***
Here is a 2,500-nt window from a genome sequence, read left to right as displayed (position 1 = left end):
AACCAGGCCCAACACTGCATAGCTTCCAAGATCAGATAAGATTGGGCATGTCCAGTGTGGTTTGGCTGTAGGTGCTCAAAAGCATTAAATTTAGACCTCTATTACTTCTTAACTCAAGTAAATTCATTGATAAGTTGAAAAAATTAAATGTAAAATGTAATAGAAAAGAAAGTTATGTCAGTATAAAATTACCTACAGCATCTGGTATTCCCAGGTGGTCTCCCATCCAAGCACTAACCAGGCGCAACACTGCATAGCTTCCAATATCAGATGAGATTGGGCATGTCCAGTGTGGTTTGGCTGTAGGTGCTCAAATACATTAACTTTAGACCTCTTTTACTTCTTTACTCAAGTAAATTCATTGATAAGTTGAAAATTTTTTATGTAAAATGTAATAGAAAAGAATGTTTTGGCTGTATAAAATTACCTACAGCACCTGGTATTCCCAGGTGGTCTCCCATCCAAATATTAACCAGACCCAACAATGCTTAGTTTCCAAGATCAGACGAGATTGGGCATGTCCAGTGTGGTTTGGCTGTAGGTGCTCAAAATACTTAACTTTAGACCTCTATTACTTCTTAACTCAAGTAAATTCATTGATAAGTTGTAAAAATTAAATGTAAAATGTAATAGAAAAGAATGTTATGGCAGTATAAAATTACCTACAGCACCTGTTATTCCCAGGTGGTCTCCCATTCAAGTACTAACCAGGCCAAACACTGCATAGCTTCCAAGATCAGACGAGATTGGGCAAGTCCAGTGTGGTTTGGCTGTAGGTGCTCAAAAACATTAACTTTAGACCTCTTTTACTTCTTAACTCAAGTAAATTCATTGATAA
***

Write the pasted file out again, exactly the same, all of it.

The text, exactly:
Here is a 2,500-nt window from a genome sequence, read left to right as displayed (position 1 = left end):
AACCAGGCCCAACACTGCATAGCTTCCAAGATCAGATAAGATTGGGCATGTCCAGTGTGGTTTGGCTGTAGGTGCTCAAAAGCATTAAATTTAGACCTCTATTACTTCTTAACTCAAGTAAATTCATTGATAAGTTGAAAAAATTAAATGTAAAATGTAATAGAAAAGAAAGTTATGTCAGTATAAAATTACCTACAGCATCTGGTATTCCCAGGTGGTCTCCCATCCAAGCACTAACCAGGCGCAACACTGCATAGCTTCCAATATCAGATGAGATTGGGCATGTCCAGTGTGGTTTGGCTGTAGGTGCTCAAATACATTAACTTTAGACCTCTTTTACTTCTTTACTCAAGTAAATTCATTGATAAGTTGAAAATTTTTTATGTAAAATGTAATAGAAAAGAATGTTTTGGCTGTATAAAATTACCTACAGCACCTGGTATTCCCAGGTGGTCTCCCATCCAAATATTAACCAGACCCAACAATGCTTAGTTTCCAAGATCAGACGAGATTGGGCATGTCCAGTGTGGTTTGGCTGTAGGTGCTCAAAATACTTAACTTTAGACCTCTATTACTTCTTAACTCAAGTAAATTCATTGATAAGTTGTAAAAATTAAATGTAAAATGTAATAGAAAAGAATGTTATGGCAGTATAAAATTACCTACAGCACCTGTTATTCCCAGGTGGTCTCCCATTCAAGTACTAACCAGGCCAAACACTGCATAGCTTCCAAGATCAGACGAGATTGGGCAAGTCCAGTGTGGTTTGGCTGTAGGTGCTCAAAAACATTAACTTTAGACCTCTTTTACTTCTTAACTCAAGTAAATTCATTGATAA